•  Valuation Approaches and Methods

Market Approach:

Under the market approach, the value of an intangible asset is determined by reference to market activity (for example, transactions involving identical or similar assets).

Income Approach

Under the income approach, the value of an intangible asset is determined by reference to the present value of income, cash flows or cost savings attributable to the intangible asset over its economic life.

The income approach is the most common method applied to the valuation of intangible assets and is frequently used to value intangible assets including the following: 

(a) technology,

 (b) customer-related intangibles (eg, backlog, contracts, relationships), 

(c) tradenames/trademarks/brands, 

(d) operating licenses (eg, franchise agreements, gaming licenses, broadcast spectrum), and 

(e) non-competition agreements.

 

Income Approach Methods

  • excess earnings method 

The excess earnings method estimates the value of an intangible asset as the present value of the cash flows attributable to the subject intangible asset after excluding the proportion of the cash flows that are attributable to other assets required to generate the cash flows (“contributory assets”).

  • relief-from-royalty method 

Under the relief-from-royalty method, the value of an intangible asset is determined by reference to the value of the hypothetical royalty payments that would be saved through owning the asset, as compared with licensing the intangible asset from a third party.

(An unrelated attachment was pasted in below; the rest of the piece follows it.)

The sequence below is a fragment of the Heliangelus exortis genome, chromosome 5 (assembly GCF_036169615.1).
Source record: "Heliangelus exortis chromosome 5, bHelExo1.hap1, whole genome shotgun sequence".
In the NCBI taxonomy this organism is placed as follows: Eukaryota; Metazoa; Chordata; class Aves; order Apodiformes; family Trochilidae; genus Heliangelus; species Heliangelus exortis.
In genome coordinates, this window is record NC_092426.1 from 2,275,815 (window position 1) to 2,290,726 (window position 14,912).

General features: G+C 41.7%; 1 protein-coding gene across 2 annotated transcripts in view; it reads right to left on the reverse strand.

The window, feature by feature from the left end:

• premium profit method or with-and-without method 

The with-and-without method indicates the value of an intangible asset by comparing two scenarios: one in which the business uses the subject intangible asset and one in which the business does not use the subject intangible asset (but all other factors are kept constant).

  • greenfield method 

Under the greenfield method, the value of the subject intangible is determined using cash flow projections that assume the only asset of the business at the valuation date is the subject intangible. All other tangible and intangible assets must be bought, built or rented.

  • distributor method

The distributor method, sometimes referred to as the disaggregated method, is a variation of the multi-period excess earnings method sometimes used to value customer-related intangible assets. The underlying theory of the distributor method is that businesses that are comprised of various functions are expected to generate profits associated with each function. As distributors generally only perform functions related to distribution of products to customers rather than development of intellectual property or manufacturing, information on profit margins earned by distributors is used to estimate the excess earnings attributable to customer-related intangible assets.

Cost Approach

Under the cost approach, the value of an intangible asset is determined based on the replacement cost of a similar asset or an asset providing similar service potential or utility.

 

  • Tax Amortisation Benefit (TAB)

 

In many tax jurisdictions, intangible assets can be amortised for tax purposes, reducing a taxpayer’s tax burden and effectively increasing cash flows. Depending on the purpose of a valuation services and the valuation method used, it may be appropriate to include the value of TAB in the value of the intangible.